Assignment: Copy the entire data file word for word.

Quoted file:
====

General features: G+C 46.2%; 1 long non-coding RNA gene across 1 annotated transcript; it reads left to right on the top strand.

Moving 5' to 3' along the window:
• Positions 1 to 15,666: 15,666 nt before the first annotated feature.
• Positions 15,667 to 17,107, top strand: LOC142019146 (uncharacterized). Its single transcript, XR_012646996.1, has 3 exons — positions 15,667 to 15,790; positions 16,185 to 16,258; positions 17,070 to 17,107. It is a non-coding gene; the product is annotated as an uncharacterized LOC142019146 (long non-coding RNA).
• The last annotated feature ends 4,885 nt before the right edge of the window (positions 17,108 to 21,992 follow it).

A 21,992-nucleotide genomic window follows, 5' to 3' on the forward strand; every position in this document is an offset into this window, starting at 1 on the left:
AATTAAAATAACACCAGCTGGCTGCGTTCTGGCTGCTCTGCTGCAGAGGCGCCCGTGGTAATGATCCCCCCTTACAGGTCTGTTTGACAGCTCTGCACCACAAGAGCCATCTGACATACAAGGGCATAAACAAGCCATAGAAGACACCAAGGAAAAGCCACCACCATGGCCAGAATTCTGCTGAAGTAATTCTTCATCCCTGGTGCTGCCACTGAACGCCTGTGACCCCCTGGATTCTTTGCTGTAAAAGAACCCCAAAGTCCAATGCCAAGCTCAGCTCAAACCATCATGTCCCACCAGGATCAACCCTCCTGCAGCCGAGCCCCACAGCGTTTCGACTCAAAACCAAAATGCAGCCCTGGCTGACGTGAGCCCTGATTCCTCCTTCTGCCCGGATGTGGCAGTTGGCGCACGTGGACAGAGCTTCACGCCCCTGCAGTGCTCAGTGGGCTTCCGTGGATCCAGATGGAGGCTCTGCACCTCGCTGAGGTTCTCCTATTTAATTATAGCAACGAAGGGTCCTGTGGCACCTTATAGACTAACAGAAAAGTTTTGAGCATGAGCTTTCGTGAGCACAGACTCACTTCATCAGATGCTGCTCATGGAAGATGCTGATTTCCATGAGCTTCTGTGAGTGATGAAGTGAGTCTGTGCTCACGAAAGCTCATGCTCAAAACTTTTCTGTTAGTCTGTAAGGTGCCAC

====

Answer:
General features: G+C 46.2%; 1 long non-coding RNA gene across 1 annotated transcript; it reads left to right on the top strand.

Moving 5' to 3' along the window:
• Positions 1 to 15,666: 15,666 nt before the first annotated feature.
• Positions 15,667 to 17,107, top strand: LOC142019146 (uncharacterized). Its single transcript, XR_012646996.1, has 3 exons — positions 15,667 to 15,790; positions 16,185 to 16,258; positions 17,070 to 17,107. It is a non-coding gene; the product is annotated as an uncharacterized LOC142019146 (long non-coding RNA).
• The last annotated feature ends 4,885 nt before the right edge of the window (positions 17,108 to 21,992 follow it).

A 21,992-nucleotide genomic window follows, 5' to 3' on the forward strand; every position in this document is an offset into this window, starting at 1 on the left:
AATTAAAATAACACCAGCTGGCTGCGTTCTGGCTGCTCTGCTGCAGAGGCGCCCGTGGTAATGATCCCCCCTTACAGGTCTGTTTGACAGCTCTGCACCACAAGAGCCATCTGACATACAAGGGCATAAACAAGCCATAGAAGACACCAAGGAAAAGCCACCACCATGGCCAGAATTCTGCTGAAGTAATTCTTCATCCCTGGTGCTGCCACTGAACGCCTGTGACCCCCTGGATTCTTTGCTGTAAAAGAACCCCAAAGTCCAATGCCAAGCTCAGCTCAAACCATCATGTCCCACCAGGATCAACCCTCCTGCAGCCGAGCCCCACAGCGTTTCGACTCAAAACCAAAATGCAGCCCTGGCTGACGTGAGCCCTGATTCCTCCTTCTGCCCGGATGTGGCAGTTGGCGCACGTGGACAGAGCTTCACGCCCCTGCAGTGCTCAGTGGGCTTCCGTGGATCCAGATGGAGGCTCTGCACCTCGCTGAGGTTCTCCTATTTAATTATAGCAACGAAGGGTCCTGTGGCACCTTATAGACTAACAGAAAAGTTTTGAGCATGAGCTTTCGTGAGCACAGACTCACTTCATCAGATGCTGCTCATGGAAGATGCTGATTTCCATGAGCTTCTGTGAGTGATGAAGTGAGTCTGTGCTCACGAAAGCTCATGCTCAAAACTTTTCTGTTAGTCTGTAAGGTGCCAC